Health Care

| April 14, 2015

Medicaid reform urgently needed

Given lower revenues available for appropriation by lawmakers, there is no better time than now to implement Medicaid reform in Oklahoma. State government in Oklahoma now spends more on Medicaid than on K-12 education and higher education combined. State government agency directors, including state Chancellor for Higher Education Glen Johnson, have noted that the significant rise in Medicaid and health care costs have put pressure on state government’s ability to provide funding for other core services.

According to the Oklahoma Health Care Authority:

  • Medicaid covers approximately 61.6 percent of the births in Oklahoma.
  • 359,682 people were enrolled in Medicaid in FY-2004 comprising 10.2 percent of the population, compared to 1,033,114 people or 26 percent of Oklahoma’s total population that were enrolled in the Medicaid program during FY-2014. This represents a Medicaid population increase of 187 percent.
  • Of Oklahoma’s 77 counties, 35 have at least 30 percent of the population enrolled in Medicaid.
  • Medicaid funded 66.8 percent of Oklahoma’s total long-term-care occupied bed days.
  • Over the last decade the rate of reimbursement by the federal government for Medicaid has declined almost 14 percent
  • The state share of the Medicaid program has grown from $750 million in FY-2004 to nearly $2 billion in FY-2014, increasing 161 percent.
  • Emergency room visits for Medicaid totaled 548,136 for FY-2013.
  • Approximately 28 percent of Medicaid enrollees visited the emergency room in FY-2013.
  • The cost of emergency room visits for Medicaid in FY-2013 was $178 million.
  • Aged, blind and disabled enrollees in Medicaid comprise 16.4 percent of enrollees and account for 46.4 percent of costs
  • To maintain the Medicaid program as it currently exists, lawmakers would need to increase appropriated funds by $120 million.

Given the staggering reality of Oklahoma’s Medicaid program, adoption of Medicaid reform that seeks to better coordinate care and improve health outcomes is a must. Oklahoma cannot afford the status quo in Medicaid. HB 1566 by Representative Glen Mulready and Senator Kim David directs the Oklahoma Health Care Authority to begin the process of Medicaid reform with the most costly population—the aged, blind and disabled. This would create an opportunity to begin reforming Oklahoma’s Medicaid program, which has been a consistent recommendation from OCPA for several years.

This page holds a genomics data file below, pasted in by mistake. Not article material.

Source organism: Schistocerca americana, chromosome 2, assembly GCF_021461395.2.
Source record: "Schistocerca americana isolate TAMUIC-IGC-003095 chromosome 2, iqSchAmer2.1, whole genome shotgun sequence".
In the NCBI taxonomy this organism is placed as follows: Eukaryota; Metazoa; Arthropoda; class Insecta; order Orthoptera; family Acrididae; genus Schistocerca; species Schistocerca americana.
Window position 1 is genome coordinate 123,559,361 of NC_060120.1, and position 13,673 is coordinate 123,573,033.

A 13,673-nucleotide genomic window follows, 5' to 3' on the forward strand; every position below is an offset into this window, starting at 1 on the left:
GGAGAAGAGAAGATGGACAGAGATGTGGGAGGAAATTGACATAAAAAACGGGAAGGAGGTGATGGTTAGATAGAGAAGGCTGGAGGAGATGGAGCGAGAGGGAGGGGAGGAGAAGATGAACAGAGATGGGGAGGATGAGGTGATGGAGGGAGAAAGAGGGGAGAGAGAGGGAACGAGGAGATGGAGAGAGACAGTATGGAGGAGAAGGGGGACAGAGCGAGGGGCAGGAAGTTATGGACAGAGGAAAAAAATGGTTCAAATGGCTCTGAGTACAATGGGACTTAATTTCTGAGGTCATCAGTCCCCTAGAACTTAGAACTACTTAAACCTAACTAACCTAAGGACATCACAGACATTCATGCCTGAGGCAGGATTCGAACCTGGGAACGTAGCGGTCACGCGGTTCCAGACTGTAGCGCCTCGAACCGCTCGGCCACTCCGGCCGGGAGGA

To be sure, defenders of the status quo will assert there are no problems with Medicaid and that any changes will result in displacing patients to the streets without health care. This hyperbole has been used in every other state where reforms are having a positive impact. Florida, Louisiana, Kansas and other states have all moved to Medicaid reform models that seek to better coordinate care, deliver better outcomes, and hopefully transition people to independence from Medicaid. These reforms are leading to these states and others saving hundreds of millions of dollars. It’s past time for Medicaid reform in Oklahoma and HB 1566 provides an opportunity to make Oklahoma’s Medicaid program work better for patients and taxpayers.

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